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ARS Home » Plains Area » Clay Center, Nebraska » U.S. Meat Animal Research Center » Nutrition and Environmental Management Research » Research » Publications at this Location » Publication #358525

Research Project: Improve Nutrient Management and Efficiency of Beef Cattle and Swine

Location: Nutrition and Environmental Management Research

Title: Fiftieth Anniversary of the California Net Energy System Symposium: What are the energy coefficients for cows?

Author
item Freetly, Harvey

Submitted to: Translational Animal Science
Publication Type: Peer Reviewed Journal
Publication Acceptance Date: 2/14/2019
Publication Date: 6/1/2019
Citation: Freetly, H.C. 2019. Fiftieth Anniversary of the California Net Energy System Symposium: What are the energy coefficients for cows? Translational Animal Science. 3(3):969-975. https://doi.org/10.1093/tas/txz024.
DOI: https://doi.org/10.1093/tas/txz024

Interpretive Summary: The initial model used to predict net energy requirements in growing animals was published 50 years ago. Shortly after the development of that model, efforts began to use the same structure to develop a model to predict net energy requirements in cows. The cow differs from the growing animals in that energy use for pregnancy and lactation need to be considered. In addition, the cow routinely loses and gains weight throughout the year as opposed to growing animals that typically gain weight. Many of the current models require energy cost to be associated with either net energy of maintenance or the partial efficiencies of conceptus growth, milk production, and tissue energy change. Mathematically, they are not independent. Incorrectly estimating one will result in an erroneous estimate in the other. The current model used in the United States allocates energy use into maintaining the body, and synthesis of tissues making it difficult to assign energy utilization by tissues that provide support functions to pregnancy, lactation, and weight fluctuation. The consequence is the assignment of partial efficiencies that reflect whole animal efficiencies rather than tissue efficiencies. Historically, these models have been predictive of energy metabolism but caution should be used when inferring the energetic efficiency at the tissue level.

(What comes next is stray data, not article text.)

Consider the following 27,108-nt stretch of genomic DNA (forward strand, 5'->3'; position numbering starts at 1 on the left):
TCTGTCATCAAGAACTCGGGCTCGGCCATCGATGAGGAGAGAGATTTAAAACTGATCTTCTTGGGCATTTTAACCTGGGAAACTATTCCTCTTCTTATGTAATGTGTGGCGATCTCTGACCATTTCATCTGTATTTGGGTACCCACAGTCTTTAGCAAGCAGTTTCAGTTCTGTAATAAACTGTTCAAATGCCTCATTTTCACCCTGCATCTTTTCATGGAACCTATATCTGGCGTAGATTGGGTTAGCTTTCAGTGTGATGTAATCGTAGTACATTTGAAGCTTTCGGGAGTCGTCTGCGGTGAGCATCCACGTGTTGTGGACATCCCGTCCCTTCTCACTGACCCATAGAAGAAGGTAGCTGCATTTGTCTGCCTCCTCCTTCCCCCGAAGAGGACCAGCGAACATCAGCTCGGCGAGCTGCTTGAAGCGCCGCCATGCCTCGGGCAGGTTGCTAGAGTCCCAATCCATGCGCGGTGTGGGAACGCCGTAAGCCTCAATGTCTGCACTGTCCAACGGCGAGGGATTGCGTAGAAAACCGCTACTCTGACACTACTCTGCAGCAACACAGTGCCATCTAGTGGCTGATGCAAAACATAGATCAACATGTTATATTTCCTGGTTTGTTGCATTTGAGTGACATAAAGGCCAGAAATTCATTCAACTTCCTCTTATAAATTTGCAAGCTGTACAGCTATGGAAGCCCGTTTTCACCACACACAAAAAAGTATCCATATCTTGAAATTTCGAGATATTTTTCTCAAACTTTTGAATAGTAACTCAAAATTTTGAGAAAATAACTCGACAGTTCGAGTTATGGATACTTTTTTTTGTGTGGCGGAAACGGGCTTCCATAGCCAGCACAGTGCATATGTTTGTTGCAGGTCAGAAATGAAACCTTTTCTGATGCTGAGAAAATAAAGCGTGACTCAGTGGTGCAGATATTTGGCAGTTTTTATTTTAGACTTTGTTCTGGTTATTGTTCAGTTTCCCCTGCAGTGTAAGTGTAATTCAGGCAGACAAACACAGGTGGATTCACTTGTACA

Technical Abstract: The same model structure used to describe energy metabolism in the growing animal is often used to model energy metabolism in the cow. Energy requirements of the cow are modeled as the summation of energy required for maintenance and recovered energy, where recovered energy is the summation of energy for the conceptus, milk, and tissue energy. Energetic requirements of the cow fluctuate throughout the production cycle depending on whether they are pregnant, lactating, or both. The current model requires energy cost to be associated with either net energy of maintenance or the partial efficiencies of conceptus growth, milk production, and tissue energy change. Mathematically, they are not independent. Incorrectly estimating one will result in an erroneous estimate in the other. Most of the current models in production agriculture allocate energy use into maintenance, and synthesis of tissues making it difficult to assign energy utilization by tissues that provide support functions to pregnancy, lactation, and weight fluctuation. The consequence is the assignment of partial efficiencies that reflect whole animal efficiencies rather than tissue efficiencies. Historically, these models have been predictive of energy metabolism, but caution should be used when inferring the energetic efficiency at the tissue level. Alternative modeling approaches more thoroughly describe tissue energy metabolism and have been used to estimate whole animal metabolism. These models resolve the problems associated with developing coefficients that lack biological meaning but are more complex. There is a critical need for independent data sets to test new components of the model for cows.